MA in Philosophy

Matthew Hawkins, 2015

What work are you doing now?

I serve as Coalitions Director for the Ethics & Religious Liberty Commission (ERLC), the ethics and public policy entity of the Southern Baptist Convention (a network of Protestant Christian churches). I work with other groups in Washington, D.C., to achieve common objectives. Daily work includes coalition meetings, one-on-one meetings, writing, and keeping communication open among coalition partners.

What do you like about it?

My daily work fills my interest in the application of Christian theology, philosophy, and ethics to issues in the public square, among an audience which doesn't necessarily share my worldview. My current job description allows me to look for opportunities to further these exchanges with existing and new friends. It provides me endless opportunities to meet new people from a broad variety of backgrounds and policy fields. I also contribute behind the scenes and publicly to conversations about issues in the public square.

How did your degree in the college prepare you to do this work?

The history of philosophy credits in the Ethics and Public Affairs concentration in Mason’s philosophy MA program increased my appreciation for reading and interacting with original sources. The program refined my writing skills, particularly in crafting arguments. The collection of electives delivered even greater exposure to a diversity of thought across multiple disciplines and allowed me to customize my course work toward issues I commonly engage in my daily work. As desired, the program provided challenging and respectful interaction with philosophies different and often contrary to my own Christian worldview.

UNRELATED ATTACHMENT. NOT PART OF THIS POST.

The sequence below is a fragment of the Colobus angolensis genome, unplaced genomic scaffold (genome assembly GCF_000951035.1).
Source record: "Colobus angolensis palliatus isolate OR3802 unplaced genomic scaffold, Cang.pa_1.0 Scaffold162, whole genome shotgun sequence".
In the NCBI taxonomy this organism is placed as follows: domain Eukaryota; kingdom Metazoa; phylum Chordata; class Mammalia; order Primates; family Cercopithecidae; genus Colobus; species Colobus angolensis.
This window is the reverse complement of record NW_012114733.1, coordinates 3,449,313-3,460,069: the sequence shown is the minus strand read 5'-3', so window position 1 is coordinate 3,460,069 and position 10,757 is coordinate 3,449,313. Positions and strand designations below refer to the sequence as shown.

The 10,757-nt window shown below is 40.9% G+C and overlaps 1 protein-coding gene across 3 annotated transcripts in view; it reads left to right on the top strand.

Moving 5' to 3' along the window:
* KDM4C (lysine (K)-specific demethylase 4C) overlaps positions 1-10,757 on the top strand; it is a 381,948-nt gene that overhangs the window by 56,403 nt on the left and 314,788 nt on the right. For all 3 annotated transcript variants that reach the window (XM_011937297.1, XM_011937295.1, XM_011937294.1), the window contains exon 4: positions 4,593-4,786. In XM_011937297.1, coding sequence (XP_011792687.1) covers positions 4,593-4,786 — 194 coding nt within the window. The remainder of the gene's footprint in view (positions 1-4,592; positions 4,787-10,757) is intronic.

What advice would you give current students about developing their careers?

A job search is different than building a career. There is time to research job descriptions and submit electronic applications, but that should be a very late stage in the job hunt. Long prior to seeking a first or new job, you should be actively looking for opportunities to build relationships with a variety of people in your desired and related disciplines. You need to be developing a network of people who are interested in seeing you succeed (as you genuinely are for them). Look for opportunities to convey your career interests (even if they are distant) to people you trust. Ideally, you want a network of people who, upon hearing of an open position, think of you and make that connection.